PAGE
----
Wednesday, October 17, 2018

The Power Measure: How Is Volume Moving Price?

In the most recent Forbes article, I highlighted the importance of monitoring the amount of movement we get per unit of market volume.  When we look at normal bar charts, we see price as a function of time, with volume on the X-axis.  A large bar tends to be one in which we see increased volume (increased participation at that point in time), moving the market more than usual.

A different way of viewing market behavior is to look at volume bars (price where each bar represents an amount of volume traded) and see if bar size (volatility) is expanding on the upside or downside.  What this is telling us is not just how much volume is coming into the market, but how much each unit of volume is actually moving price.  When we see bigger bars coming in on market upmoves than downmoves, we can actually visualize where the market is finding its greatest ease of movement.

(This is a great example of the importance of creativity in trading.  Looking at price-volume-time through different lenses enables us to see fresh relationships that can illuminate what is actually going on in the market.  Looking at the same charts as everyone else is a great way of seeing the same things as everyone and becoming part of the proverbial herd.)

Above we see the full day's trade in the ES futures for 10/16/2018.  It's a great day to study, given the major turnaround in the overnight session and trend day during NY hours.  The blue line is the ES futures, with each bar representing a small unit of trading volume.  The red line is a running correlation of the size of the bars and the directional movement (open to close) of the bars.  Hence, when we get more upside movement per unit of trading volume, the correlation goes positive and vice versa.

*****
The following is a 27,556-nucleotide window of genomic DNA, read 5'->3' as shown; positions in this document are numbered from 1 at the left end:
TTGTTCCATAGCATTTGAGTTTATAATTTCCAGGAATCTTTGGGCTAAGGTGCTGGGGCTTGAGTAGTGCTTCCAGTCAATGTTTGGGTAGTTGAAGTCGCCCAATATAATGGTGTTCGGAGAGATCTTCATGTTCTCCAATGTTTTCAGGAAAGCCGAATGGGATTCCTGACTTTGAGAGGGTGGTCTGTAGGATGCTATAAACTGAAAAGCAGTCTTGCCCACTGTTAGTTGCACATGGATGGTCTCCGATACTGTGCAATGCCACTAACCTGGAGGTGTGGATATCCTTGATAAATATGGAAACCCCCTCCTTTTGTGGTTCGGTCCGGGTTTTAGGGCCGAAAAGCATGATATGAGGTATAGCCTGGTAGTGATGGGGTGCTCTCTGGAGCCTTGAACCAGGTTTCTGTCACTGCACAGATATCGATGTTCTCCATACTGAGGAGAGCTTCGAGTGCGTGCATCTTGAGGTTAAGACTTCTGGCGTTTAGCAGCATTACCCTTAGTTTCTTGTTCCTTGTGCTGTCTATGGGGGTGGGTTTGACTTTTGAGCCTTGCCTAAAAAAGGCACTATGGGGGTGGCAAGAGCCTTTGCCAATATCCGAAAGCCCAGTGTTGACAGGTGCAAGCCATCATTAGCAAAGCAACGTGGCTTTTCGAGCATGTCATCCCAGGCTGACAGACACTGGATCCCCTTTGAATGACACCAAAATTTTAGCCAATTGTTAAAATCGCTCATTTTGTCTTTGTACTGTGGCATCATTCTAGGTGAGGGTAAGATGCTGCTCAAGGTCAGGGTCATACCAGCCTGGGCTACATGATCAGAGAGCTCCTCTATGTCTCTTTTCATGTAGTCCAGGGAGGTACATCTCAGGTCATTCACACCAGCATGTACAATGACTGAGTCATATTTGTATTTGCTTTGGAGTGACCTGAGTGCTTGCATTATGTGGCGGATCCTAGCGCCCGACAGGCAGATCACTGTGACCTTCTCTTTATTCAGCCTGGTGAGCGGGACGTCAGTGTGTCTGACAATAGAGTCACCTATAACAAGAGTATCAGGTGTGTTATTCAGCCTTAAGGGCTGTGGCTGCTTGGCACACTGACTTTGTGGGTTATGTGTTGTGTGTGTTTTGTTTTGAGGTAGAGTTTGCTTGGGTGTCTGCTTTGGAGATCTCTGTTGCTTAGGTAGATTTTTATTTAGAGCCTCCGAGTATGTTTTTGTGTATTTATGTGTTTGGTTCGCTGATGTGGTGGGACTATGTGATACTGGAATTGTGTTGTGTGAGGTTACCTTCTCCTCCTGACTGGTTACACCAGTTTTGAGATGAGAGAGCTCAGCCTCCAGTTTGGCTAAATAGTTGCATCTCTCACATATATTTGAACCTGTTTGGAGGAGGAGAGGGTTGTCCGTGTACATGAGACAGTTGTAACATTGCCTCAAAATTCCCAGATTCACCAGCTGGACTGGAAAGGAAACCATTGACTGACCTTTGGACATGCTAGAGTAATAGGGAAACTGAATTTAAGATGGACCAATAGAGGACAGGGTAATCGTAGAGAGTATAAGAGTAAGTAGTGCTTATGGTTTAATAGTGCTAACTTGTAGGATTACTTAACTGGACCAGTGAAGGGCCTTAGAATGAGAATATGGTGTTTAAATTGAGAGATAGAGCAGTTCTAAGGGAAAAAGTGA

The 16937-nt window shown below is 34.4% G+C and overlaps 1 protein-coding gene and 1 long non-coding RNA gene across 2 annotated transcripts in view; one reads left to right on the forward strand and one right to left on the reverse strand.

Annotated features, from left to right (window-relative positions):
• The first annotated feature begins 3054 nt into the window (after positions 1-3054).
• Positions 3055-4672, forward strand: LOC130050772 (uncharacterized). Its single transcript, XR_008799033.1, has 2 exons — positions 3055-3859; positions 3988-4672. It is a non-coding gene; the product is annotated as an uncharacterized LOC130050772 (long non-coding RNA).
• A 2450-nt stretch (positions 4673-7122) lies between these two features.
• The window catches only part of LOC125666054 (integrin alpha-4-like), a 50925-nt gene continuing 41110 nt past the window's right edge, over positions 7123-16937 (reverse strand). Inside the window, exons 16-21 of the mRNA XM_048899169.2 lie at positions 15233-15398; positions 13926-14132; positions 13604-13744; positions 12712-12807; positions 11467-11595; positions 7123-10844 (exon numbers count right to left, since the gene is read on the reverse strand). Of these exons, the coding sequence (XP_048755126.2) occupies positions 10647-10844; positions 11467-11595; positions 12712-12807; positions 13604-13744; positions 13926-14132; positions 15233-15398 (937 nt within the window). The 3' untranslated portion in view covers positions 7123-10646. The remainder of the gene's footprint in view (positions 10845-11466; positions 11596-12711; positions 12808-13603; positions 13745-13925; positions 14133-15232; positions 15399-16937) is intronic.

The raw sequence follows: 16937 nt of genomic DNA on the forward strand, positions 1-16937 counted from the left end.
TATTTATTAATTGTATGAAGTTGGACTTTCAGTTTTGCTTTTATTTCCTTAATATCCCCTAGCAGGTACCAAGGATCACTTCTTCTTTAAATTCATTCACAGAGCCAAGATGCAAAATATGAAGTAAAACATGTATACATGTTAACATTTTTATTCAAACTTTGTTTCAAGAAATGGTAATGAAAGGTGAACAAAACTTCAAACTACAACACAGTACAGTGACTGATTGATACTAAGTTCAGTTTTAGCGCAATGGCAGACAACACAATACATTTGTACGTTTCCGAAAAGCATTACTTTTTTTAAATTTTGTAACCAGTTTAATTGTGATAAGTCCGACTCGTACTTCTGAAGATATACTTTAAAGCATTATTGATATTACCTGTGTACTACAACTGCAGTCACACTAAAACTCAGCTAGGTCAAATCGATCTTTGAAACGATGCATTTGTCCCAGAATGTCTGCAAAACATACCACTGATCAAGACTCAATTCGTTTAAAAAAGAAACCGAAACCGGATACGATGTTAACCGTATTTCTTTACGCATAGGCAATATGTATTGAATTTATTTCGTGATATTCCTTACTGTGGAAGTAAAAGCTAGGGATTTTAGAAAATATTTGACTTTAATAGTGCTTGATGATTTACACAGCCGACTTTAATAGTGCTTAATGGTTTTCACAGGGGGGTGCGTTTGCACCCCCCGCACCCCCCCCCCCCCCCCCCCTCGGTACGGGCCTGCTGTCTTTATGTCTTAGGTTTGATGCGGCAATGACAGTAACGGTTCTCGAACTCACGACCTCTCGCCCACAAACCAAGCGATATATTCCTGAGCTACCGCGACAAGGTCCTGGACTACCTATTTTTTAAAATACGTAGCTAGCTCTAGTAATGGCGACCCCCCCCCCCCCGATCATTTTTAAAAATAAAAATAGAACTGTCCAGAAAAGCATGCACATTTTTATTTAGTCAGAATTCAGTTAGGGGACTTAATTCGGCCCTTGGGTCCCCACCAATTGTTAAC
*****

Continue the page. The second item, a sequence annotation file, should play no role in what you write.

Shifts in this "power measure" tell us that volume is moving price more easily in one direction than another--a worthwhile heads up, though not a precise timing measure.  Notice, for example, how the correlation shifted positive and stayed positive during the period of the market's big turnaround.  Notice how subsequent moves lower in the correlation occurred at successively higher price lows--a great indication of the underlying strength of the market.

This is a relationship relevant to multiple time frames.  The illustration above, with over 500 bars per day, is clearly relevant to active day traders.  I maintain the measure for bars with much larger volume to examine multiday patterns.  The value of such measures is not as crystal balls, but as multiple lenses through which we can understand the dynamics between buyers and sellers.  There are many other such lenses, such as the shifts in distribution of upticks and downticks across all listed stocks.  Many trading problems occur, not because of emotional disruption, but because of cognitive poverty:  an absence of perspectives that yield fresh, valid insights.

Further Reading: